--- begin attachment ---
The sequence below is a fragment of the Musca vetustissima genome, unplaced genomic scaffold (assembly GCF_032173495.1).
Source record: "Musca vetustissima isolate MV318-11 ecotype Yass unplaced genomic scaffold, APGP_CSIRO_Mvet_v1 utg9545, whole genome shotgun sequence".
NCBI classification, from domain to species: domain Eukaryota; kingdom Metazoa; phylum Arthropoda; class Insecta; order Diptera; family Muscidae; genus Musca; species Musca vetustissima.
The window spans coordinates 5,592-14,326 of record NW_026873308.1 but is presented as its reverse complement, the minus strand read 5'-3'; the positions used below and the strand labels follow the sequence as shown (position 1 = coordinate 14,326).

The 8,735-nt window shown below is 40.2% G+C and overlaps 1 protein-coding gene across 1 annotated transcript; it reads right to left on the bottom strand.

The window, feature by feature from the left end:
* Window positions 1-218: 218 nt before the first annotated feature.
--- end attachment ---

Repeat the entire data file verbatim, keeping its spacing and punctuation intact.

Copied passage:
The sequence below is a fragment of the Musca vetustissima genome, unplaced genomic scaffold (assembly GCF_032173495.1).
Source record: "Musca vetustissima isolate MV318-11 ecotype Yass unplaced genomic scaffold, APGP_CSIRO_Mvet_v1 utg9545, whole genome shotgun sequence".
NCBI classification, from domain to species: domain Eukaryota; kingdom Metazoa; phylum Arthropoda; class Insecta; order Diptera; family Muscidae; genus Musca; species Musca vetustissima.
The window spans coordinates 5,592-14,326 of record NW_026873308.1 but is presented as its reverse complement, the minus strand read 5'-3'; the positions used below and the strand labels follow the sequence as shown (position 1 = coordinate 14,326).

The 8,735-nt window shown below is 40.2% G+C and overlaps 1 protein-coding gene across 1 annotated transcript; it reads right to left on the bottom strand.

The window, feature by feature from the left end:
* Window positions 1-218: 218 nt before the first annotated feature.